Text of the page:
The Seattle City Council and Seattle Mayor both signaled Wednesday an appetite for compromise in the hotly debated head tax proposal.
Union workers and homeless advocates both filled up the chambers Wednesday for what was originally billed as a final committee vote on the issue.
The legislation aims to tax the top 3 percent of businesses 26 cents per hour per employee or $500 an employee per year. The Council says it would raise at least $75 million a year for new affordable housing and homeless services. The ordinance has been met with significant resistance from business, including Amazon, which says it has paused construction awaiting an outcome in the case.
The Council’s Finance and Neighborhoods committee discussed the issue for several hours. The committee is made up of four council members, but all nine attended the meeting, perhaps signifying the magnitude of the decision.
Councilmembers Lorena Gonzalez, Lisa Herbold, Teresa Mosqueda and Mike O’Brien all sponsored the legislation with a fifth, Kshama Sawant, also backing the plan. Normally, the majority would end a discussion on any legislation, but the fight appears to be whether the council has a super majority, six votes, to override any potential veto.
Based on today’s developments, that appears to not yet be the case.
Council President Bruce Harrell and Councilmember Debora Juarez both expressed their concerns with the legislation, with the latter saying she was concerned the $500 level was “too high.” Councilmember Sally Bagshaw, who chairs the committee, also expressed her reservations.
“I respect the proposal and what we're trying to do," Harrell told reporters. "I have a lot of questions about how we're spending the money.”
“I don’t think we’ve convinced the public we’re spending our money wisely,” he added.
"If 7,000 jobs leave, it isn't just those 7,000. It's the people that eat their food, buy their shoes,” Juarez said, referencing Amazon’s threat.
Juarez says she’s had 22 letters from labor interests against the proposal and eight or so that are for it.
“We have to hear that,” she said.
Mosqueda stood by the legislation, calling it a “common sense solution. It is about shared responsibility.”
She says she’s not concerned with any threat about business moving elsewhere as a result of a new tax.
“What I'm concerned with is people getting pushed out of this city right now – pushed out of their homes because they can't afford to live here,” she said.
All three council members said on the record they believe the committee will take a final vote on Friday, with the full council vote on Monday.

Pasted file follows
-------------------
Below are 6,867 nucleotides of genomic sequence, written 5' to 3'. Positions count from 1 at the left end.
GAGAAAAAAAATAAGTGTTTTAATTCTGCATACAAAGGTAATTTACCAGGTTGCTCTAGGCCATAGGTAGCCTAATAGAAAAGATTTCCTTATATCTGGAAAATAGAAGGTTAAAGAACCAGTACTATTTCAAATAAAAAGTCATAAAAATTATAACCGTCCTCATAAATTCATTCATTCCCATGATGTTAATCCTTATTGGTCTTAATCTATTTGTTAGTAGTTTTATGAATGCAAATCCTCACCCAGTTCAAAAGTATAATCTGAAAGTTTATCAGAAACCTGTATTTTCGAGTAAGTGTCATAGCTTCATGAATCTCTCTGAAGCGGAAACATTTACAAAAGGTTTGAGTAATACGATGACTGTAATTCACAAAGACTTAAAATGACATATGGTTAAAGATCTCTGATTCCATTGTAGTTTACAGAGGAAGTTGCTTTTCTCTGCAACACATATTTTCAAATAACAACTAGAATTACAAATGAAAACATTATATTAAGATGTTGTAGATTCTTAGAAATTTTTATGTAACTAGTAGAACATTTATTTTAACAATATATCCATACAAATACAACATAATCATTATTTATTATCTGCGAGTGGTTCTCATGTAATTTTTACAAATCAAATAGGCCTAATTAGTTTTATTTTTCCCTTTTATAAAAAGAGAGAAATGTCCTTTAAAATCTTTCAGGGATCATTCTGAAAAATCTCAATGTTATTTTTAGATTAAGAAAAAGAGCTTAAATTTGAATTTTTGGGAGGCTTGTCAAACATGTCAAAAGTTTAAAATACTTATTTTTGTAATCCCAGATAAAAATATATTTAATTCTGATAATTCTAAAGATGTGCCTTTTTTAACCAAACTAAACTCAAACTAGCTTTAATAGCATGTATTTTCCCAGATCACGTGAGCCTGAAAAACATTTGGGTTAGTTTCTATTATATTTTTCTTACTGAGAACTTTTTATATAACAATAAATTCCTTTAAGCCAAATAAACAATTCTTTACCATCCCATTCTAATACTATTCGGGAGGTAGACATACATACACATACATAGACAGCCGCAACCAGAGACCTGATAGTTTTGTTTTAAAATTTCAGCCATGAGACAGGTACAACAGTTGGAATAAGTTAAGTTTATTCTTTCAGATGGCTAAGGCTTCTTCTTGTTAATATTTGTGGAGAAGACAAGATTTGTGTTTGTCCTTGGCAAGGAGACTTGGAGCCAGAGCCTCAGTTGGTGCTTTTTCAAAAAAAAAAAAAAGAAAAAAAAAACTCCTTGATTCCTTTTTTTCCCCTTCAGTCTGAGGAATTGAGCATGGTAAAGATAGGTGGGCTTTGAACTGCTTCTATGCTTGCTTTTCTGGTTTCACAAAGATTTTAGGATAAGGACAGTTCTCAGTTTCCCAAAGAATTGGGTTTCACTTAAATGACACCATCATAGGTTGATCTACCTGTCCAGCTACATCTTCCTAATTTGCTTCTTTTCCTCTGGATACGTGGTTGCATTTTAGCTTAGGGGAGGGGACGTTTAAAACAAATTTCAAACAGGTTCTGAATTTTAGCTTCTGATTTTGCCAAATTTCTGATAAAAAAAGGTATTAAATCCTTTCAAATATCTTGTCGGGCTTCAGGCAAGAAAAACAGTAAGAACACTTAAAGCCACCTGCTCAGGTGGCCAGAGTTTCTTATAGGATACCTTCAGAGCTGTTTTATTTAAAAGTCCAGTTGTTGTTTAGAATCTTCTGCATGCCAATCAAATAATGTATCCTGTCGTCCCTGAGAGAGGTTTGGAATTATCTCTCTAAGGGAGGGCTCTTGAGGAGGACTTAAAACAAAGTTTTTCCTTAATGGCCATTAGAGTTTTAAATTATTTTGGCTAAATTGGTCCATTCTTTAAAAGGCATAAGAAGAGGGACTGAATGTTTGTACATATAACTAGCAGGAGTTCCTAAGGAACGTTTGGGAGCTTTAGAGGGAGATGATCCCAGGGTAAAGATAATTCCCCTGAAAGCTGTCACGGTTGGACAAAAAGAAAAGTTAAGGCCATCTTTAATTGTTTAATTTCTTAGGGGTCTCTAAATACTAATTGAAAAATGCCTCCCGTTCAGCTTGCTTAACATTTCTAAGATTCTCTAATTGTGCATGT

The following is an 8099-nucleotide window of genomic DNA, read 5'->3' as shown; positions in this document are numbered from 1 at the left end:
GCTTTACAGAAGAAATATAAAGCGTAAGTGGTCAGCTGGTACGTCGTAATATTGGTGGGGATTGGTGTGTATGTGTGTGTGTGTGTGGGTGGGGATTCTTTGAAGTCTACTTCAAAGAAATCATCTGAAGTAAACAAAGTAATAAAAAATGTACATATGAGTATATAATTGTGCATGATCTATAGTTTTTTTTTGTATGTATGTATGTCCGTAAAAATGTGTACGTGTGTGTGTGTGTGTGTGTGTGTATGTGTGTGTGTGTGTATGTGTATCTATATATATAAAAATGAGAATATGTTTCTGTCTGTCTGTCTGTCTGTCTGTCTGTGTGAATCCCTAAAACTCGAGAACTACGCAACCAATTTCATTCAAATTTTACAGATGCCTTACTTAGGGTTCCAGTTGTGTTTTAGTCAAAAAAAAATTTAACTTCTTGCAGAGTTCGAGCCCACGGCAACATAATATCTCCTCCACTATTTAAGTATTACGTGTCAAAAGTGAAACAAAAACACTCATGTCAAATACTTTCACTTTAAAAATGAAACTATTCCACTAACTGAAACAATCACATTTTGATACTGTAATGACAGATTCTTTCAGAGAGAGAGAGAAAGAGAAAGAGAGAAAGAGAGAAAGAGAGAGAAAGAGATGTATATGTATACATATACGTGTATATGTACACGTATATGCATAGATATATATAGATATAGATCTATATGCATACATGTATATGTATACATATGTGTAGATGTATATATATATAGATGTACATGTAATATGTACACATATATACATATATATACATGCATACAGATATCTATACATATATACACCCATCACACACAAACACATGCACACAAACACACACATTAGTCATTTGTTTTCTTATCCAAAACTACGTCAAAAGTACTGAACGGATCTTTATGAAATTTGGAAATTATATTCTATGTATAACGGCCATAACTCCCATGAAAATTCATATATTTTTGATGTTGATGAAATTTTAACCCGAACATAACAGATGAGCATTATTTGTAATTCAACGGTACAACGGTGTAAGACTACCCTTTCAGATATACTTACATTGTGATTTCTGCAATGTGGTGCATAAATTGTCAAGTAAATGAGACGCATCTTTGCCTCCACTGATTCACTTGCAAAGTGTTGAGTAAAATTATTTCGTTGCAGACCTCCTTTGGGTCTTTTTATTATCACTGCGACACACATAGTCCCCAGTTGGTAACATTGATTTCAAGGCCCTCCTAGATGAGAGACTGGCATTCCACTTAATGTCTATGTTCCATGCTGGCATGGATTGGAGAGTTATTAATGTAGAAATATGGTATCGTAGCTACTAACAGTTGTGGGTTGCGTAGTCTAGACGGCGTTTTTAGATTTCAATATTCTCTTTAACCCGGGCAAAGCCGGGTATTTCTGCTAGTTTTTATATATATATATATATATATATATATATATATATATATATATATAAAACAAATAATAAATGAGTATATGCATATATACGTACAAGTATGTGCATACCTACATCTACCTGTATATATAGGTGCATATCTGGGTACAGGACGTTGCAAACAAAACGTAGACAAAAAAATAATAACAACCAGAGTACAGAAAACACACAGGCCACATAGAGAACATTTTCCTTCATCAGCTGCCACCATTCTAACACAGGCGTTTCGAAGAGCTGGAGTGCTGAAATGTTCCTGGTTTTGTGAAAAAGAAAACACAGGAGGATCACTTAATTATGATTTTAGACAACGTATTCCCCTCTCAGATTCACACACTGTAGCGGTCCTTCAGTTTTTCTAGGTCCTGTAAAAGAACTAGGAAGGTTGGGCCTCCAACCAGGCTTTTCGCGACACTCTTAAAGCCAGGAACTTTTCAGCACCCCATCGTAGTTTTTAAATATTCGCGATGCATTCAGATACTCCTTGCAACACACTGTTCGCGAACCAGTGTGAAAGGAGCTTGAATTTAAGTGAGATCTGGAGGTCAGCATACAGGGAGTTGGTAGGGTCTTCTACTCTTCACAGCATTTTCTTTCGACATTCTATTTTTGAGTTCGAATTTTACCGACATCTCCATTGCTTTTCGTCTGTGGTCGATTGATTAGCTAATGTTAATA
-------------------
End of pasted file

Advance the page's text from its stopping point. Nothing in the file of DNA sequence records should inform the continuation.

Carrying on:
But the hesitation from the undeclared council members may be key towards a final resolution.
The Council needs a super majority to wave off any potential veto from Mayor Jenny Durkan.
Durkan on Wednesday weighed in for the first time publicly, saying the proposal “doesn’t meet the requirements that I have as mayor. That is very clear.”
Durkan said she would like to have more accountability measures, as well as a “sunset clause,” in which the policy could be reviewed or phased out.
It is apparent that all sides would like to calm the tensions over the issue, which has engulfed much of the attention at City Hall.
“We are getting close. What we don't want to see is divisiveness and chaos,” said Juarez.
Yet, on Wednesday labor-backed Working Washington sent out an email blast comparing Amazon founder Jeff Bezos to a “mob boss,” and asking the state Attorney General’s Office to pursue felony charges against Amazon for threatening to leave.
On the flip side, Republican State Senator Joe Fain tweeted, “If you don’t like where Seattle is head-ed, you do have options.” The post was accompanied by a photo montage and another slogan: “Get A-Head without being charged in South King County.”
Council members have also been positioning potential amendments for spending the new funds.
Councilmember Sawant appeared to publicly align herself with a proposal to ban any new spending on sweeping unauthorized encampments. Herbold appeared to do the same with one on garbage collection, making a point that the City has collected 50,000 pounds of garbage near encampments, and her language would allow new funds to collect double that.
Those spending plan amendments, however, are in a resolution form, meaning nothing would be final until the formal budget process this fall.
The tax wouldn’t go into effect until January, barring any sort of legal or state legislative challenge.
Outside the meeting space, opposing views found common ground. A group of tech and construction workers discussed the proposal.
“I feel like we’ve got to stick together,” said one man.
“We need additional revenue to offset the negative impacts that these large companies, like the one I work for in Seattle, are having on our community,” said Jeffrey Atkinson.
“But this isn’t the answer, going for a head tax on Amazon,” said a man in a hard hat and hi-visability vest. “…It’s got to be like we talked about, capital gains or something of that nature.”
“…Something that’s going to be more fair, where everyone participates in putting money in the kitty,” he added. “Right now, there’s nothing fair.”
It was a small group of people looking for solutions together—a stark contrast to the debate that has so far only divided Seattle.
“I want a job, I want my members to have work,” said Jesse Scott-Kandoll, of the Northwest Carpenters Union.
“It really makes me angry that they’re using these folks’ jobs as political bargaining chips,” said Atkinson. “That tech workers and construction workers and cafeteria workers are going to stand together and build a city in Seattle, and a state in Washington and in America that works for all of us.”